A basket hoop 40 from which a net 42 is suspended is secured to backboard 44 and mounted to each of the end walls 14 and 16. The hoop 40 is a metal hoop which projects outwardly from the backboard 44 over the playing surface of the board 12. As seen in FIG. 3, the hoop 40 can be mounted to the backboard 44 by means of a bracket 46 secured to the backboard 44 by metal bolts and nuts. The hoop 40 is maintained in a generally perpendicular position with respect to the backboard 44 by means of supporting braces 48 from the lower portion of the bracket 46. The hoop 40 is connected to the backboard 44 at a central position near the lower edge of the backboard 44 so that the players may make backboard shots in their attempt to score points.

The netting 42 is affixed to the hoop 40 by metal loops depending from the hoop and is opened at the depending end so that a ball can fall through the hoop and net when a shot is successfully made.

With reference again to FIGS. 1 and 2, it will be noted that the hoops 40 and ball 50 are not to the scale of the markings on the playing surface of board 12 but are on a mutually reduced scale of a standard basket and basketball. In particular, the hoops 40 and also the resilient playing ball 50 which may be either a special rubber ball or an air-inflated, leatherlike ball, are proportionally scaled to size with respect to one another but are oversized in comparison to the court markings. This sizing is preferred so that the players can physically handle the ball 50 and execute shots for a basket without the use of special mechanical devices. As seen more clearly in FIG. 2, the ball 50 may be tossed from a position outside of the box-like structure and bounced from the board 12 into the hoop 40. The preciseness with which the ball is initially thrown by a player determines whether the ball will pass directly into the hoop 40 at the end of the playing board 12 or be deflected from the backboard 44 into the hoop 40. The backboard 44 may be correspondingly oversized to deflect the ball 50 into the hoop 40.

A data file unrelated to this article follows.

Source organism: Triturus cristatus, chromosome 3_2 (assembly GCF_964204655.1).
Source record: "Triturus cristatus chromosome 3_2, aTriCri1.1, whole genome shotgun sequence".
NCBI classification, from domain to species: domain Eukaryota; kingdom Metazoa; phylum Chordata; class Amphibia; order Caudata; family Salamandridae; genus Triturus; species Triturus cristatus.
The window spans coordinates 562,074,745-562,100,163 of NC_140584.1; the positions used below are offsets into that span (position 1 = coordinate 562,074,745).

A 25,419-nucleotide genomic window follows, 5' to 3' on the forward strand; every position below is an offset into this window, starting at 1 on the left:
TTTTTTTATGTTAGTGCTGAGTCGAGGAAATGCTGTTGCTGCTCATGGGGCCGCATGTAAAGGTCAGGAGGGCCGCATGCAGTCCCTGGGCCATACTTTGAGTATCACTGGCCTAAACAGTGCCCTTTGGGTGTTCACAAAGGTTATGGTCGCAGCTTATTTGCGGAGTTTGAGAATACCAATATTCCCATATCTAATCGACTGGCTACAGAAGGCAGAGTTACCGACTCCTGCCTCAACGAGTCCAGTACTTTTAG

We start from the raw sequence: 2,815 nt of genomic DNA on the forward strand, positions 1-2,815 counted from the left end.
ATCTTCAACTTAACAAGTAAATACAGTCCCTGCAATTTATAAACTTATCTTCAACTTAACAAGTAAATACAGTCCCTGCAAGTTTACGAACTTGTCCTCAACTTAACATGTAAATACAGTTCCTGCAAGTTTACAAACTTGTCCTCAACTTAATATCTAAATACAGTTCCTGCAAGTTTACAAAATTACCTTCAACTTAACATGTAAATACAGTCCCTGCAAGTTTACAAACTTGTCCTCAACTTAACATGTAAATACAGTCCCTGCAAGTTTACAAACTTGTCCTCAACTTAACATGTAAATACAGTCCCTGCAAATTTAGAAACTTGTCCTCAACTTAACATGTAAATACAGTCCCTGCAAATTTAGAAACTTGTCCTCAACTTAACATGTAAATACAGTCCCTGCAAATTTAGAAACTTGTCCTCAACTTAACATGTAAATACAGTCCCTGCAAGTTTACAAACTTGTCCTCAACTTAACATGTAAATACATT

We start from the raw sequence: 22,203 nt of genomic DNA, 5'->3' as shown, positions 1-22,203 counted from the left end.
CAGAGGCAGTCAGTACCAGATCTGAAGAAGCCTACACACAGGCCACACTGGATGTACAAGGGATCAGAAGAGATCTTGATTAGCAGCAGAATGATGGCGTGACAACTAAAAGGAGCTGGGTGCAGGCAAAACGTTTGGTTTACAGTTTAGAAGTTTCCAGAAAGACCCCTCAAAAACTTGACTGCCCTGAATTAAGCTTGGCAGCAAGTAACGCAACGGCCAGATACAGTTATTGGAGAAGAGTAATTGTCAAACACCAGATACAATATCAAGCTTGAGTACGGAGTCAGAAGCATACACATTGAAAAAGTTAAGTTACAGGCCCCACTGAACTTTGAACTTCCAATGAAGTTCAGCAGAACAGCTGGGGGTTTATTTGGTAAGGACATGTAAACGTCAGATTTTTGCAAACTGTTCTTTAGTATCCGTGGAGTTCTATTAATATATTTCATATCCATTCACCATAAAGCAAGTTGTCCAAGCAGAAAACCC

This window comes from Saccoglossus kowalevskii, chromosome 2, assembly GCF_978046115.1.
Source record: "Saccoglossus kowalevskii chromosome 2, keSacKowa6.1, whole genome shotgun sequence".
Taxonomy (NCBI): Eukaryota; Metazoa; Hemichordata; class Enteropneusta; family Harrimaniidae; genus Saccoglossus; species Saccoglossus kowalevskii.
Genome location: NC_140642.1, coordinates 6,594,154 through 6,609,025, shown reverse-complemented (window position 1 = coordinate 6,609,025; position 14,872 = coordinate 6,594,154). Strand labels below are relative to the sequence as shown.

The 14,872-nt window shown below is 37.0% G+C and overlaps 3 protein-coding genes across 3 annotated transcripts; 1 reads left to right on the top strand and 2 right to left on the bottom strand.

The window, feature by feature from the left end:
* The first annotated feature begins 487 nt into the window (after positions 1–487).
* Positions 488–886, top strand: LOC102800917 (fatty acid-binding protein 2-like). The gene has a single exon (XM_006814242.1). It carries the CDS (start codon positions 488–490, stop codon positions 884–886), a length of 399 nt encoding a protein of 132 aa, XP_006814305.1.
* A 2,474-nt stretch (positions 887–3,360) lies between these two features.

FIG. 2 shows the special construction of side wall 20. Side wall 18 (not shown) has a similar construction. Side wall 20 has a height above the playing board 12 which varies depending upon the distance from the end walls. In particular, the side wall 20 at the midcourt position has its minimum height while the height at the junction of the wall 20 with an end wall is substantially equal to the height of the end wall. Between the midcourt and end wall positions, the top of the side wall 20 slants continuously between the two heights. The reduced height of the side wall 20 at its center position allows a ball to be retrieved by a player without undue interference and yet prevents a ball from bouncing off the playing surface provided that the player has exercised reasonable care and skill in tossing the ball for the basket or bouncing the ball 50 off of the playing surface. The greater height of the side wall 20 is provided adjacent the ends of the court since greater ball activity can be expected at such locations.